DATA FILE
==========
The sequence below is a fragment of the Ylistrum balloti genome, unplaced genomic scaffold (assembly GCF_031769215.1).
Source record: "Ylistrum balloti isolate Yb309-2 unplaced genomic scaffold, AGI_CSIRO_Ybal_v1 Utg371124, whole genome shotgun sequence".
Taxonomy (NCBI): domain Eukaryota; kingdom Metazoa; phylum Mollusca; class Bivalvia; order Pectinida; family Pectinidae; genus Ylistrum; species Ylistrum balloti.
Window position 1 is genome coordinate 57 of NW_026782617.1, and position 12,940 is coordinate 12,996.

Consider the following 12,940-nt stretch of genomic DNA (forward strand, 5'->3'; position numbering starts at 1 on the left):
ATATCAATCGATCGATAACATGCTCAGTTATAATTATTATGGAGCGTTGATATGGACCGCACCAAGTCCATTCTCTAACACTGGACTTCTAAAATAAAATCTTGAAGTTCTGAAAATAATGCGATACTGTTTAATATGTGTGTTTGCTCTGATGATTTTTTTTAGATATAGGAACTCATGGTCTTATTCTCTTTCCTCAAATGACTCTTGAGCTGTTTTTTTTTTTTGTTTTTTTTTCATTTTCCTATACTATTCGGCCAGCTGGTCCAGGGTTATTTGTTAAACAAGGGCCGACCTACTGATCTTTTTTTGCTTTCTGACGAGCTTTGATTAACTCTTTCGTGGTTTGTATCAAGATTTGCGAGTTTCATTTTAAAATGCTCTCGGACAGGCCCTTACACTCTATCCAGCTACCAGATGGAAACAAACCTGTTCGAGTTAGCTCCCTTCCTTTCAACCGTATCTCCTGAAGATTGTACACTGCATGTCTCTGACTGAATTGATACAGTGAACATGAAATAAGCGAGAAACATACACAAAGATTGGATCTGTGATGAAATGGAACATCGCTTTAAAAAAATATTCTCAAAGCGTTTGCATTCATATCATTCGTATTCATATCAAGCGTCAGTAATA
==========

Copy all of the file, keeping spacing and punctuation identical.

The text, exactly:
The sequence below is a fragment of the Ylistrum balloti genome, unplaced genomic scaffold (assembly GCF_031769215.1).
Source record: "Ylistrum balloti isolate Yb309-2 unplaced genomic scaffold, AGI_CSIRO_Ybal_v1 Utg371124, whole genome shotgun sequence".
Taxonomy (NCBI): domain Eukaryota; kingdom Metazoa; phylum Mollusca; class Bivalvia; order Pectinida; family Pectinidae; genus Ylistrum; species Ylistrum balloti.
Window position 1 is genome coordinate 57 of NW_026782617.1, and position 12,940 is coordinate 12,996.

Consider the following 12,940-nt stretch of genomic DNA (forward strand, 5'->3'; position numbering starts at 1 on the left):
ATATCAATCGATCGATAACATGCTCAGTTATAATTATTATGGAGCGTTGATATGGACCGCACCAAGTCCATTCTCTAACACTGGACTTCTAAAATAAAATCTTGAAGTTCTGAAAATAATGCGATACTGTTTAATATGTGTGTTTGCTCTGATGATTTTTTTTAGATATAGGAACTCATGGTCTTATTCTCTTTCCTCAAATGACTCTTGAGCTGTTTTTTTTTTTTGTTTTTTTTTCATTTTCCTATACTATTCGGCCAGCTGGTCCAGGGTTATTTGTTAAACAAGGGCCGACCTACTGATCTTTTTTTGCTTTCTGACGAGCTTTGATTAACTCTTTCGTGGTTTGTATCAAGATTTGCGAGTTTCATTTTAAAATGCTCTCGGACAGGCCCTTACACTCTATCCAGCTACCAGATGGAAACAAACCTGTTCGAGTTAGCTCCCTTCCTTTCAACCGTATCTCCTGAAGATTGTACACTGCATGTCTCTGACTGAATTGATACAGTGAACATGAAATAAGCGAGAAACATACACAAAGATTGGATCTGTGATGAAATGGAACATCGCTTTAAAAAAATATTCTCAAAGCGTTTGCATTCATATCATTCGTATTCATATCAAGCGTCAGTAATA